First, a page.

December 23, 2020 | 4 minute read

After months of stalled negotiations, Congress has passed sweeping new COVID-19 relief legislation that, among other things, revitalizes and revises the Paycheck Protection Program. The new legislation reopens the program to first time borrowers, provides greater flexibility for how borrowers may use PPP funds and also adds a mechanism by which businesses that already received a PPP loan will be able to take advantage of a new round of “second draw” funding. Notably, the new legislation reiterates and clarifies the safe harbor provision for lenders. Highlights of the legislation are as follows:


The updated lending program is expected to be in place soon, as the legislation requires that the SBA issue effectuating regulations within 10 days of enactment. Under the new law, the PPP program will be open until March 31, 2021.

Loan Flexibility

As for spending flexibility, the bill allows borrowers to now use PPP funds not only for payroll expenses, but also for payments to vendors for essential supplies, payments for worker protections like air filters and PPE, certain software and cloud computing expenses, as well as costs related to property damage resulting from public disturbances that occurred during 2020 and which are not covered by insurance.

New borrowers, as well as existing borrowers who have not yet had their loans forgiven, will be permitted to take advantage of these expansions as forgivable expenses. However, the new bill still requires that, in order to obtain complete loan forgiveness, at least 60 percent of loan proceeds be used for payroll expenses.1

Second Draw Loans

Many smaller borrowers who have already taken a PPP loan will have an opportunity to obtain additional funding. A PPP Second Draw loan up to $2 million, calculated based on 2.5 times average monthly payroll for the prior year, or 3.5 times for NAICS code 72 entities, including restaurants, will be available to eligible borrowers that:

  • Employ no more than 300 employees;
  • Have used the full amount of the first PPP loan; and
  • Had gross receipts during the first, second, third or fourth quarter of 2020 that were at least 25% less than the same quarter in 2019.

While the Second Draw program specifically includes nonprofit and religious organizations, the legislation excludes entities engaged in political or lobbying activities, think tanks, as well as businesses owned or controlled by entities in China or Hong Kong, or where a member of the borrower’s board of directors resides in China. Entities that receive a grant under the Economic Aid to Hard-Hit Small Business, Non-profits, and Venues Act are also not eligible for a PPP Second Draw loan.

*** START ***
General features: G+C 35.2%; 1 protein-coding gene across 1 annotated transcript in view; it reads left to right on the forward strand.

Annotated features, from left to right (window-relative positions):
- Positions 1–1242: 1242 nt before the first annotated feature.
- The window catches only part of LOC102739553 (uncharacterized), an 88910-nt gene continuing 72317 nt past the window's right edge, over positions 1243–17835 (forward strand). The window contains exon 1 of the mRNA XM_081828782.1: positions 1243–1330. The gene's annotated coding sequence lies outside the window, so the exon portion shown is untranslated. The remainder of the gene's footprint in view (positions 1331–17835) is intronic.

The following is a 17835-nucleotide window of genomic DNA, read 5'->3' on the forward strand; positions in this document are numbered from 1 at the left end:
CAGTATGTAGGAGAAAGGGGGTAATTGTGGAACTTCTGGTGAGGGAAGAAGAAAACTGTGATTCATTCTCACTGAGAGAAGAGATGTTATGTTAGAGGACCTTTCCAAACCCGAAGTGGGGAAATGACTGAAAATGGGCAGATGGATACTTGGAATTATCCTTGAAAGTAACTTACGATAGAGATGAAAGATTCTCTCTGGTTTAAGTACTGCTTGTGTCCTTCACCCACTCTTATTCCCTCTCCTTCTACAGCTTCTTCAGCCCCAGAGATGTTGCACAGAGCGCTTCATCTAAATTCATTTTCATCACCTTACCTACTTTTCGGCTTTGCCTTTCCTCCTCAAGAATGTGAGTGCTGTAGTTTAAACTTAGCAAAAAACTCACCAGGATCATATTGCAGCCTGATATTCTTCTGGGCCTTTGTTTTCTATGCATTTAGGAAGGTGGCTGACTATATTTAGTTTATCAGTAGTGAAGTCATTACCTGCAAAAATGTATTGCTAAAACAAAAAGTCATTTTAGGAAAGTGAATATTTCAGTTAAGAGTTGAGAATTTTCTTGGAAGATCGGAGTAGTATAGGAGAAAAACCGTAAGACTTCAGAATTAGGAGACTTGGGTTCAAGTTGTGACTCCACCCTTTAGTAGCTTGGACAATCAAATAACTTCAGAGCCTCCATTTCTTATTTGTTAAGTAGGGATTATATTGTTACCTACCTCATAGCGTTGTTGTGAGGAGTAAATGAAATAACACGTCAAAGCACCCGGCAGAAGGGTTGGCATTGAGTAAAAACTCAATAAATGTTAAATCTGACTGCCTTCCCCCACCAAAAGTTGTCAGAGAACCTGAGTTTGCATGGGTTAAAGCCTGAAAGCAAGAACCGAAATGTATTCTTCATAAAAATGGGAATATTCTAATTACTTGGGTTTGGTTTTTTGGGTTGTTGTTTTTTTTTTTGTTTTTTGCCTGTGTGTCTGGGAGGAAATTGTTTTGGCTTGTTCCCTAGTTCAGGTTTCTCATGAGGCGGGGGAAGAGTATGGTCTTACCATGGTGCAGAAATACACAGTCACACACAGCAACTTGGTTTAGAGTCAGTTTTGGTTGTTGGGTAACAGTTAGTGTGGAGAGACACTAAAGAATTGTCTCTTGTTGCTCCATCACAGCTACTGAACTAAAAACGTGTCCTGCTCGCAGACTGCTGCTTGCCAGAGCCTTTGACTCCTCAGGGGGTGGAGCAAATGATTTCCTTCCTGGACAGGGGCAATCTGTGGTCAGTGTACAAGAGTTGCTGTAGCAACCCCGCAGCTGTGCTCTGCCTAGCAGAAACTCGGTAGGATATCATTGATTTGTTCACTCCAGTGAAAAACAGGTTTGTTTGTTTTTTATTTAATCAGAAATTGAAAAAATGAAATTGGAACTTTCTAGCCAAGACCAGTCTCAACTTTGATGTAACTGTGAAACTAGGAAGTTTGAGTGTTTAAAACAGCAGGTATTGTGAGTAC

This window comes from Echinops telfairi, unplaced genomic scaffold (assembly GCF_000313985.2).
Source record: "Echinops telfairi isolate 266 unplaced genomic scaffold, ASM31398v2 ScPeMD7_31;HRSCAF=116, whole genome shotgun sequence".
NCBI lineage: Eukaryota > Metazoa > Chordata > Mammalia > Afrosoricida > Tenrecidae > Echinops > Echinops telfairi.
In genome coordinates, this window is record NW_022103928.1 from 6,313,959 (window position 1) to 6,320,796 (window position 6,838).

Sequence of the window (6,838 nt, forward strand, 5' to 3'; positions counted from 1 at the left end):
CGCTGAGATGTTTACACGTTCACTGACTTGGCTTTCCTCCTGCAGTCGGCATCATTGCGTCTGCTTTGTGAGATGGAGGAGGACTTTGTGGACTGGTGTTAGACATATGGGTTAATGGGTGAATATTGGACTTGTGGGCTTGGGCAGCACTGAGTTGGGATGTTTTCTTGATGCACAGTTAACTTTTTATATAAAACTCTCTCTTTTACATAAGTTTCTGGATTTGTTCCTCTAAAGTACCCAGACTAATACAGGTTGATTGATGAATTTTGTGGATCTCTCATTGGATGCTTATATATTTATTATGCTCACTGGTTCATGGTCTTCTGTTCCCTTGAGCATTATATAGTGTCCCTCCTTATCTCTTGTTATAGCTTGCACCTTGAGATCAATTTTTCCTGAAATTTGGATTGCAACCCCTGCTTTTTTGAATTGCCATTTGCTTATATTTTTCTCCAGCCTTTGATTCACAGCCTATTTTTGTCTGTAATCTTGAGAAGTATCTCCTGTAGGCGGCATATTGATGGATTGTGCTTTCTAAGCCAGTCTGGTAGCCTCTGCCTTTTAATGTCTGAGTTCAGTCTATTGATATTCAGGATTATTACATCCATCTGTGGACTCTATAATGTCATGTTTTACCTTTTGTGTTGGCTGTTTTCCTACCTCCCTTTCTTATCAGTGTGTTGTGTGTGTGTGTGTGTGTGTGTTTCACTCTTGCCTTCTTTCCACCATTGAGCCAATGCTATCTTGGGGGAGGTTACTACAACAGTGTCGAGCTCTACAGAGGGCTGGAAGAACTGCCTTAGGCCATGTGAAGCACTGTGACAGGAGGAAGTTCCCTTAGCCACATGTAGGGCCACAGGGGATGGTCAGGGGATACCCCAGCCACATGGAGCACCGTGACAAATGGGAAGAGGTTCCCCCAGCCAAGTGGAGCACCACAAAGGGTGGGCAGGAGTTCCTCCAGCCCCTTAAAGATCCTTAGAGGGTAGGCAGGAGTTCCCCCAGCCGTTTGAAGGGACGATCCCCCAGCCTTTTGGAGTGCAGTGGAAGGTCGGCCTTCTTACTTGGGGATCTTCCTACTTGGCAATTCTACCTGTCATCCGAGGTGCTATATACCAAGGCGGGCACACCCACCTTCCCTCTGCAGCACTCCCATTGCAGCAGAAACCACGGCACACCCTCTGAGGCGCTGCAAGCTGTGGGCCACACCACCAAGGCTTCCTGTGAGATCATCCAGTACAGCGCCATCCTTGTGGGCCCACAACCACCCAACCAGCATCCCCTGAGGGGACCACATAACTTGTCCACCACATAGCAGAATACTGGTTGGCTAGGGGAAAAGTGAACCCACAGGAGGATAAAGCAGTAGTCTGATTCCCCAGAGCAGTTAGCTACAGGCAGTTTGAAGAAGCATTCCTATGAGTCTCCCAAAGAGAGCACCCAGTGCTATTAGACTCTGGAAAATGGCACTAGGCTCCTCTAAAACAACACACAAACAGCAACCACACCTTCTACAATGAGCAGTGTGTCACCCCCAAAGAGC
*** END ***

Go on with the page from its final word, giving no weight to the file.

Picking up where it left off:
Deductibility of PPP Expenses

The legislation also addresses the controversial issue of the deductibility of expenses paid for with PPP loan proceeds. Under IRS and Treasury guidance issued only last month, borrowers were not permitted to deduct PPP expenses where the loan had been forgiven or if forgiveness was expected. The new legislation makes it clear that such amounts are deductible, eliminating what many borrowers viewed as an adverse tax consequence of the PPP.

Election of Covered Period

While the original PPP utilized a “covered period” during which PPP funds were to be spent in eight weeks, which was later extended to 24 weeks by the Paycheck Protection Flexibility Act, borrowers may now select a covered period of between eight and 24 weeks.

Ability to Request Loan Size Increase Due to Updated Regulations

Borrowers who have not yet received forgiveness for existing PPP loans and who returned amounts disbursed, or did not accept the full amount for which the borrower was approved, may reapply for a covered loan for an amount equal to the difference between the amount retained and the maximum amount available. Likewise, borrowers whose loan calculations have increased based on revised guidance will now have the ability to work with their lenders to increase their loan value.

Simplified Forgiveness Application

In a change that should significantly simplify the forgiveness process, borrowers who receive a covered loan of not more than $150,000 will be permitted to apply for forgiveness by submitting an application of no more than one page in length that includes a description of the number of employees the borrower was able to retain because of the PPP loan, the estimated amount of the loan spent on payroll costs, and the total loan amount. Borrowers must also attest that the borrower accurately provided the requested certification and complied with the PPP loan requirements.

Hold Harmless Provisions for Lenders

The new legislation provides a significant safe harbor for lenders making PPP loans, providing that no enforcement action will be taken against a lender if it relies on certifications or documentation submitted by borrowers, acts in good faith relating to loan origination or forgiveness, and follows all other relevant federal, state and local laws.

These revisions to the Paycheck Protection Program reflect only a portion of this round of stimulus legislation, which provides other types of relief to small businesses, direct relief for individuals, relief for the healthcare and transportation industries, as well as schools, and also contains significant tax-related measures, including the extension of the Employee Retention Tax Credit.

Bracewell’s cross-disciplinary COVID-19 task force is actively helping numerous clients navigate the many and evolving issues they are facing, including potential access to stimulus programs. Your Bracewell point of contact can help you learn more.


 1The legislation makes clear that employer-provided group insurance benefits are included in the definition of payroll costs.